It is expected that HIG will continue the same service and products, and do well in this market. Hopefully, the Barlow brand will continue.
When people ask me about the barlow knives, I ask them to let me know which “barlow” they want to know about. The word barlow has 2 meanings. The first meaning is the name of an American company that used to make pocket knives, tape measures, and key chains. They were all high quality, and made in America. USA-made items were very popular, and still are. The Barlow company was sold to another company in 2007 approximately. Then that company was sold to a third company shortly after.
The second meaning of “barlow” is a style of pocket knife that dates back to the 1600’s in England. This is the knife that George Washington used. It still gets a ton of Google searches today.
It is these barlow knives that I am showing you today. These have 2 stainless steel blades, a slightly teardrop-shaped handle, and a large metal bolster.
There are thousands of styles of engravable knives, pocket knives, in the world. Each one has its own personality. Collectors are always looking for the newest, latest, most unique pocket knives at all the gun and knife shows across the USA. Factors they look for are the color, material of the blade, shape and material of the scales (handles), and the mechanics of opening and closing them.
The Kershaw Camo Scallion made the short list because of its printed camouflage design. It almost looks 3 dimensional, or glowing. The opening mechanism is Speedsafe assisted-opening system. It works very smoothly. Of course the blade is high quality 420hc stainless steel. Just so you don’t accidentally open the knife, it has a safety lock to keep it closed when not in use. Made in the USA.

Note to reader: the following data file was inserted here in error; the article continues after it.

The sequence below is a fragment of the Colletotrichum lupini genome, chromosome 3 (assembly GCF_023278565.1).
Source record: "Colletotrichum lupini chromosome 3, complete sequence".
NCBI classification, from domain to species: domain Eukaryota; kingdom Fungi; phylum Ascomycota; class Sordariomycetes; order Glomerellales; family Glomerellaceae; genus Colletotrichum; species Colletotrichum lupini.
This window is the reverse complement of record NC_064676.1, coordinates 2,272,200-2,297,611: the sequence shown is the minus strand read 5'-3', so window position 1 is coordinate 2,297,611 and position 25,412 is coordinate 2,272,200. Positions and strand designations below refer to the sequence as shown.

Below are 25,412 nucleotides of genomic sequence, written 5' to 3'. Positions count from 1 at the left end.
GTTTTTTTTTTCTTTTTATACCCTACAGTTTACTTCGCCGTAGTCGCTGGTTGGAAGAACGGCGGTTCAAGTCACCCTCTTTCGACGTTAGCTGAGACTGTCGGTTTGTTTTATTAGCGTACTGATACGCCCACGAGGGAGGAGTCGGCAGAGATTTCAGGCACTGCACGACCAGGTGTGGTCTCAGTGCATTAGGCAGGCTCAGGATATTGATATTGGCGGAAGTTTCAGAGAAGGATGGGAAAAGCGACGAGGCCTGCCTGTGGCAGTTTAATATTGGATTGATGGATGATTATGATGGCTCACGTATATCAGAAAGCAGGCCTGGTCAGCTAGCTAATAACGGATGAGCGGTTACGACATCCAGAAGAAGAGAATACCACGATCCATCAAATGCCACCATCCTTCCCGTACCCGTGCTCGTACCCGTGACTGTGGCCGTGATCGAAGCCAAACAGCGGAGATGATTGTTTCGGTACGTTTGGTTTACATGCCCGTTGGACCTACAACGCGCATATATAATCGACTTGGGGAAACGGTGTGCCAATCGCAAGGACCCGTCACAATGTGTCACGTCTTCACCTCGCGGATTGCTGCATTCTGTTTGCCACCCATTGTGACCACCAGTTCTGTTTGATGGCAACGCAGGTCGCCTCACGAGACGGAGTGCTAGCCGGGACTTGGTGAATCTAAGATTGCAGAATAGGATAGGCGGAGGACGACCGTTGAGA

Buck® has many styles of knives, and keeps up with the current tastes of its customers. The most popular style now is the tactical knives. The rich black color of the blade and handle make this a beauty. The openness of the handle makes the weight low. The tanto style blade shape and the serration are both good selling points. Great for an every day carry (EDC), but still a very beautiful pocket knife.
Boker is a fine American company that manufactures knives all over the world. The Boker Leopard Damascus II Knife wins this award on several points. The damascus blade, the blade shape, and the origin of the steel, are all winning points. The steel was forged out of the barrel of the German army tank Leopard I. This gives it the Rockwell hardness of 65-67. The handle has amazing features of its own. It is made of hardcoated 6061-T6 aluminum and it encloses Ziracote wood inserts. This heirloom comes with a certificate of authenticity.
Since 1983 Leatherman Tools have fascinated everyone who needs a tool in an emergency. Having one of these multi-tools is like having a whole light-weight tool box attached to your belt. Why wear a heavy tool belt, when you can have a light-weight Leatherman Tool?